Sunday August 6, 2017
Our skinny drinks posts continue to be some of our most popular on the blog, especially during the summer months when the weather is warm and our readers are out with friends or entertaining more at home. We’re big proponents of healthy eating and drinking, and know that a cocktail’s calories can add up fast. Here are a few simple and easy-to-make recipes that you’ll both enjoy, and feel good about.
→ Don’t forget to subscribe to our YouTube channel for lots of great cocktail recipe How To’s!
Skinny Cosmopolitan: 108 Calories
1.5 ounces vodka (96 calories)
1.5 ounces diet cranberry juice (0 calories)
½ tablespoon of triple sec (11 calories)
Squeeze of 1 lime wedge (1 calorie)
Combine all of the ingredients in a martini shaker filled with ice. Shake well, then strain into a martini glass. Garnish with a lime and serve.
Skinny Spicy Margarita: 121 Calories
1.5 ounces tequila (97 calories)
1.5 ounces diet Margarita mix (0 calories)
1 tablespoon of triple sec (22 calories)
1 -2 habañero slices, muddled
Squeeze of 1 lime wedge (1 calorie)
Squeeze of 1 lemon wedge (1 calorie)
Combine all of the ingredients in a martini shaker filled with ice. Shake well, then strain into a rocks glass filled with ice. Don’t forget to dip the rim in salt first! Garnish with a lime and serve.
Super Skinny Mini Marg*: 77 Calories
1 ounce chilled tequila (65 calories)
½ tablespoon of triple sec (11 calories)
Squeeze of 1 lime wedge (1 calorie)
*served best in a tall shot glass
Combine all of the ingredients in a martini shaker filled with ice. Shake well, then strain into a shot glass. Repeat a few more times for several low cal cocktails!
Skinny Mai Tai: 148 Calories
1 ounce light rum (64 calories)
1 ounces dark rum (64 calories)
1 tablespoon pineapple juice (8 calories)
1 tablespoon orange juice (7 calories)
1 teaspoon grenadine (5 calories)
Small pineapple wedge to garnish. Maraschino cherry is optional.
Combine all the ingredients except for the dark rum into a martini shaker filled with ice. Shake well to mix, then strain into a rock glass filled with ice. Add the dark rum as a floater on top. Garnish and serve.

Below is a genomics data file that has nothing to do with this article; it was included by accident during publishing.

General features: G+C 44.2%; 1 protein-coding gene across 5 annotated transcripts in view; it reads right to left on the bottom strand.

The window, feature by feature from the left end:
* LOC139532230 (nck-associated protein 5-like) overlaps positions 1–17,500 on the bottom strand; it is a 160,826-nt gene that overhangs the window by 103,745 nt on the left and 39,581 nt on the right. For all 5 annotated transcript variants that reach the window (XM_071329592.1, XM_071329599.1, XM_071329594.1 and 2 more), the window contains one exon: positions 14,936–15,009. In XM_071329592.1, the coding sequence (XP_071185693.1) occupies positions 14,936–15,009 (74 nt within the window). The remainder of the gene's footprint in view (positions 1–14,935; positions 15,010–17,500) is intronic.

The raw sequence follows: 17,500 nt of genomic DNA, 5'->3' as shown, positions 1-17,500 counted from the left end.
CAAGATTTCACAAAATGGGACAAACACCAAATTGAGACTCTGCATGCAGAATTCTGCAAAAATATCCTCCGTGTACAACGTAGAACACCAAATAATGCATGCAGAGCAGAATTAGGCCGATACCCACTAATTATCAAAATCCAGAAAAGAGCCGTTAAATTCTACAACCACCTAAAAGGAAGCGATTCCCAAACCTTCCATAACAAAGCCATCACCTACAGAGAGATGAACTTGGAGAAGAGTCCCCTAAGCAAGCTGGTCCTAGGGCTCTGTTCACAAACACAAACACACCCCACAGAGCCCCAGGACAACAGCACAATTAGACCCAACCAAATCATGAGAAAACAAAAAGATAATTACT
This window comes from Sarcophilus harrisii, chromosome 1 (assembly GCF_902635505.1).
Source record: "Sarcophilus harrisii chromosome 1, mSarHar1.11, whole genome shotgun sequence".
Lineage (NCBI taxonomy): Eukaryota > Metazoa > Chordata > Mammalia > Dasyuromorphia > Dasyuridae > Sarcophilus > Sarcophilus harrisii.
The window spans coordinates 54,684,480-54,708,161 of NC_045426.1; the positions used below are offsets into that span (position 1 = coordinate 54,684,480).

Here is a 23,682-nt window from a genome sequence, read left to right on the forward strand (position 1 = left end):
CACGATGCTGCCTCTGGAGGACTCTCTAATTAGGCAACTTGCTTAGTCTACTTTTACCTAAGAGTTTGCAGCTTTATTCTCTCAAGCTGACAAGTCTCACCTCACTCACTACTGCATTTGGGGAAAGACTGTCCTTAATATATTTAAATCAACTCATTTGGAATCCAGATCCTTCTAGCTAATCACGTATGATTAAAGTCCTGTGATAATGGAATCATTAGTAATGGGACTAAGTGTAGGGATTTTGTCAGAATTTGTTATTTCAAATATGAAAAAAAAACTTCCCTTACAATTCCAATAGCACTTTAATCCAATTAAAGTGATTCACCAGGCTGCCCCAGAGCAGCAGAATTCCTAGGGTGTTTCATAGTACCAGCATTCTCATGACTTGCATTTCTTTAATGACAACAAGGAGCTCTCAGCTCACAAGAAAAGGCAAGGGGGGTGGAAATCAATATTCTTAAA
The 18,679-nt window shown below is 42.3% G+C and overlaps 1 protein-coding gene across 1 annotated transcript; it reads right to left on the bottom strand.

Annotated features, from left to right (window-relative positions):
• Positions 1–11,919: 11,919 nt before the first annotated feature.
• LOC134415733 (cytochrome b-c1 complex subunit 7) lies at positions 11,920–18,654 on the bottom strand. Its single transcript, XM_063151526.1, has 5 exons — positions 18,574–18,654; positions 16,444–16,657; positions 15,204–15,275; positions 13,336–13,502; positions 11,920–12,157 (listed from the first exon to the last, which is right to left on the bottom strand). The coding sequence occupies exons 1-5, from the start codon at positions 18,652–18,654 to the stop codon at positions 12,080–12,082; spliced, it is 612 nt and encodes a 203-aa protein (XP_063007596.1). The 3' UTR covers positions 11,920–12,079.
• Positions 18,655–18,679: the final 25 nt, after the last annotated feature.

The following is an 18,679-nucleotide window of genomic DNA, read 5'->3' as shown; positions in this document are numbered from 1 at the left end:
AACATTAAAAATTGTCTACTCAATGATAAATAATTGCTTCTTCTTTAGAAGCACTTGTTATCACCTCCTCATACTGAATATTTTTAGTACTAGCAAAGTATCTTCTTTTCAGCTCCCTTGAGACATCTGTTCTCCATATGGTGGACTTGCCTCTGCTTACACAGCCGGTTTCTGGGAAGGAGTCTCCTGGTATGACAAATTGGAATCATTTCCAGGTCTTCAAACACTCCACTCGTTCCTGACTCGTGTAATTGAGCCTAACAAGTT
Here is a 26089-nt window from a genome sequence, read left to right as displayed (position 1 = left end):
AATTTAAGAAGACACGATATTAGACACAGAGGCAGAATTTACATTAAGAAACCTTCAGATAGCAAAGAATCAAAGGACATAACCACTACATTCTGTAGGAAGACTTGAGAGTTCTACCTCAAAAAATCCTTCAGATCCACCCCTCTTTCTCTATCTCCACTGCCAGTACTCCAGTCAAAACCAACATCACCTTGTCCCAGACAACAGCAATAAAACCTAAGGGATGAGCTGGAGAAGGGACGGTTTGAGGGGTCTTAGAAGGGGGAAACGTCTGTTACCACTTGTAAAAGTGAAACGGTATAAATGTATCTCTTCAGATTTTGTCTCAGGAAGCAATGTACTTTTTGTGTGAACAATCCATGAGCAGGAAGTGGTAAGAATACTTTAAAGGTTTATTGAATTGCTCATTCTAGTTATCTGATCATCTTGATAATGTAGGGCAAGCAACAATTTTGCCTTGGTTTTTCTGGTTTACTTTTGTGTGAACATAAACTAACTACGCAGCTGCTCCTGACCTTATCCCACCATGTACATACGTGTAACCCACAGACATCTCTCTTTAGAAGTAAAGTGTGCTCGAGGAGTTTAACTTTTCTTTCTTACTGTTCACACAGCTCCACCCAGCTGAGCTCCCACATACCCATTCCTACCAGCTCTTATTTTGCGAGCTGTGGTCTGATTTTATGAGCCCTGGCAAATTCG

Slim Cherry: 26 Calories
2 ounces Barcadi Silver Low-Carb Black Cherry Rum (16 Calories)
2 ounces diet tonic water (0 calories)
Splash coco-cherry juice (10 calories) *optional if you can find at Whole Foods Market
Fill a high ball with ice. Add each ingredient and stir to mix.
Skinny Morning: (100 Calories)
1.5 ounces Vanilla Vodka (81 Calories)
1 ounce orange juice (16 calories)
Orange wheel garnish (3 calories)
Combine all of the ingredients in a martini shaker filled with ice. Shake well, then strain into a rocks glass filled with ice. Garnish and serve.
Monday July 24, 2017
One free drink every day. How’s that sound? That’s the motto of Hooch, the subscriber-based app that encourages you to leave your couch and your comfort zone to find a few new watering holes in your neighborhood. And what better way to do that than with the promise of a free drink?
Here’s how it works. First, you download the app to give it a whirl. If you like it, you sign up for a month membership of $9.99. Once you’re registered, you select a bar from their list of venues and head over for your complimentary drink of the day. Maybe you’ll see the name of a bar that you’ve heard about from friends, or maybe there’s a spot that you’ve driven past 1,000 times on the way home from work and now have a legitimate reason to stop. Either way, this is a definite no-brainer to us!
You’ll learn a lot about Hooch from their FAQ page, but we thought we’d share a bit more about the company via our friend, Justin Neill.
This Girl: What is your background in the spirits industry?
Justin Neill: Previously I worked with the marketing company Brand Allies. The founder of the company, Mike Appel had extensive experience in marketing for many spirits companies and I was able to learn a great deal from him. Our speciality was entertainment marketing and connecting the dots for brands looking to expand their exposure with local LA tastemakers and influencers. Every spirit is unique but what is not unique is they all need to get people to be correctly educated on the product, enjoy the product and spread the word though social media/word of mouth.
This Girl: Describe the moment you realized that you needed to launch this business.
Goldies – Photo Credit: William Todman